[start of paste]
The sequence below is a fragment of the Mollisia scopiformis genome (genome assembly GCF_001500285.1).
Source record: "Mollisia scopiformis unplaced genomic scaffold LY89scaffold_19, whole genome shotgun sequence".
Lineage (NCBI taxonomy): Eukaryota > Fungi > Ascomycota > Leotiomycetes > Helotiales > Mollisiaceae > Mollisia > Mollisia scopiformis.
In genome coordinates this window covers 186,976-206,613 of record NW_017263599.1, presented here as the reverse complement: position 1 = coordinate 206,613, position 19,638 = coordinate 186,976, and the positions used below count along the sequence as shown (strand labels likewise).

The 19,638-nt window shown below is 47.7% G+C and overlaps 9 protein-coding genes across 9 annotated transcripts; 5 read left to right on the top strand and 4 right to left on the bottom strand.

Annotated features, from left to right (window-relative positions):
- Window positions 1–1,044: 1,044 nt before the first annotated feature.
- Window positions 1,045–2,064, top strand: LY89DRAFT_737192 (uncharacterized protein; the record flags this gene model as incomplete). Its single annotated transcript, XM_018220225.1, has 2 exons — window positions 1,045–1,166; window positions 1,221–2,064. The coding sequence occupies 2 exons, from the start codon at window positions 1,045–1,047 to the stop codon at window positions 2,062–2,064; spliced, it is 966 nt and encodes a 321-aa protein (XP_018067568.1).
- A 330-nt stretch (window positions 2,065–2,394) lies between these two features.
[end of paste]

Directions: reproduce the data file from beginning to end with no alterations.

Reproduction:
The sequence below is a fragment of the Mollisia scopiformis genome (genome assembly GCF_001500285.1).
Source record: "Mollisia scopiformis unplaced genomic scaffold LY89scaffold_19, whole genome shotgun sequence".
Lineage (NCBI taxonomy): Eukaryota > Fungi > Ascomycota > Leotiomycetes > Helotiales > Mollisiaceae > Mollisia > Mollisia scopiformis.
In genome coordinates this window covers 186,976-206,613 of record NW_017263599.1, presented here as the reverse complement: position 1 = coordinate 206,613, position 19,638 = coordinate 186,976, and the positions used below count along the sequence as shown (strand labels likewise).

The 19,638-nt window shown below is 47.7% G+C and overlaps 9 protein-coding genes across 9 annotated transcripts; 5 read left to right on the top strand and 4 right to left on the bottom strand.

Annotated features, from left to right (window-relative positions):
- Window positions 1–1,044: 1,044 nt before the first annotated feature.
- Window positions 1,045–2,064, top strand: LY89DRAFT_737192 (uncharacterized protein; the record flags this gene model as incomplete). Its single annotated transcript, XM_018220225.1, has 2 exons — window positions 1,045–1,166; window positions 1,221–2,064. The coding sequence occupies 2 exons, from the start codon at window positions 1,045–1,047 to the stop codon at window positions 2,062–2,064; spliced, it is 966 nt and encodes a 321-aa protein (XP_018067568.1).
- A 330-nt stretch (window positions 2,065–2,394) lies between these two features.